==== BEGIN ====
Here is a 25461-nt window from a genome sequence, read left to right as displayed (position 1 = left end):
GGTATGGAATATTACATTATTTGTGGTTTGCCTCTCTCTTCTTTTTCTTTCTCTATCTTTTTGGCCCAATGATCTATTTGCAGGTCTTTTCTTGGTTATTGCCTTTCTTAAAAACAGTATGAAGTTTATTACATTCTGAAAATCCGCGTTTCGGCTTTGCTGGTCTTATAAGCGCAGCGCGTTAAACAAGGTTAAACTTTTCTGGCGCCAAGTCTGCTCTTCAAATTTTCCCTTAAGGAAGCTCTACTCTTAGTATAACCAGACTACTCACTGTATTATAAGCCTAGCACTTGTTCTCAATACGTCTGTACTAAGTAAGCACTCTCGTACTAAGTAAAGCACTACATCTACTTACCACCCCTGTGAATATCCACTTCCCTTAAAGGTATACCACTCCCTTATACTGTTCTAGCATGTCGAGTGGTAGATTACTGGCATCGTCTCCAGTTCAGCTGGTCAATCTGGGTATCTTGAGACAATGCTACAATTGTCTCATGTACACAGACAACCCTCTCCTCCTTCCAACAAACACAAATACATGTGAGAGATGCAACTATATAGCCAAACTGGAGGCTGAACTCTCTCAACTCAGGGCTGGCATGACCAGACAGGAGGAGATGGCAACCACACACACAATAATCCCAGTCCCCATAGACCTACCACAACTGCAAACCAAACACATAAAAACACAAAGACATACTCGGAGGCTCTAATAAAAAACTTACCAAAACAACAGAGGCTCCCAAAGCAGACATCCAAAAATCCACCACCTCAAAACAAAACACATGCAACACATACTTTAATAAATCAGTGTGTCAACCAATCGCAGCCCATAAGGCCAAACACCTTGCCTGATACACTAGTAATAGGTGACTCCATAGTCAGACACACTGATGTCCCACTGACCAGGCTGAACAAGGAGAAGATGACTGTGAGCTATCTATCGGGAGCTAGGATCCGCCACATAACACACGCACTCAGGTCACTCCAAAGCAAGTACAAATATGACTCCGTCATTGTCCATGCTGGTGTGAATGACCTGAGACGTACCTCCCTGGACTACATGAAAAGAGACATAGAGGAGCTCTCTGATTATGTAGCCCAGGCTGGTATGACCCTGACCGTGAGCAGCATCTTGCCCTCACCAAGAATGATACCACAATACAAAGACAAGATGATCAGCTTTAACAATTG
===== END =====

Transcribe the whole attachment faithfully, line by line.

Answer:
Here is a 25461-nt window from a genome sequence, read left to right as displayed (position 1 = left end):
GGTATGGAATATTACATTATTTGTGGTTTGCCTCTCTCTTCTTTTTCTTTCTCTATCTTTTTGGCCCAATGATCTATTTGCAGGTCTTTTCTTGGTTATTGCCTTTCTTAAAAACAGTATGAAGTTTATTACATTCTGAAAATCCGCGTTTCGGCTTTGCTGGTCTTATAAGCGCAGCGCGTTAAACAAGGTTAAACTTTTCTGGCGCCAAGTCTGCTCTTCAAATTTTCCCTTAAGGAAGCTCTACTCTTAGTATAACCAGACTACTCACTGTATTATAAGCCTAGCACTTGTTCTCAATACGTCTGTACTAAGTAAGCACTCTCGTACTAAGTAAAGCACTACATCTACTTACCACCCCTGTGAATATCCACTTCCCTTAAAGGTATACCACTCCCTTATACTGTTCTAGCATGTCGAGTGGTAGATTACTGGCATCGTCTCCAGTTCAGCTGGTCAATCTGGGTATCTTGAGACAATGCTACAATTGTCTCATGTACACAGACAACCCTCTCCTCCTTCCAACAAACACAAATACATGTGAGAGATGCAACTATATAGCCAAACTGGAGGCTGAACTCTCTCAACTCAGGGCTGGCATGACCAGACAGGAGGAGATGGCAACCACACACACAATAATCCCAGTCCCCATAGACCTACCACAACTGCAAACCAAACACATAAAAACACAAAGACATACTCGGAGGCTCTAATAAAAAACTTACCAAAACAACAGAGGCTCCCAAAGCAGACATCCAAAAATCCACCACCTCAAAACAAAACACATGCAACACATACTTTAATAAATCAGTGTGTCAACCAATCGCAGCCCATAAGGCCAAACACCTTGCCTGATACACTAGTAATAGGTGACTCCATAGTCAGACACACTGATGTCCCACTGACCAGGCTGAACAAGGAGAAGATGACTGTGAGCTATCTATCGGGAGCTAGGATCCGCCACATAACACACGCACTCAGGTCACTCCAAAGCAAGTACAAATATGACTCCGTCATTGTCCATGCTGGTGTGAATGACCTGAGACGTACCTCCCTGGACTACATGAAAAGAGACATAGAGGAGCTCTCTGATTATGTAGCCCAGGCTGGTATGACCCTGACCGTGAGCAGCATCTTGCCCTCACCAAGAATGATACCACAATACAAAGACAAGATGATCAGCTTTAACAATTG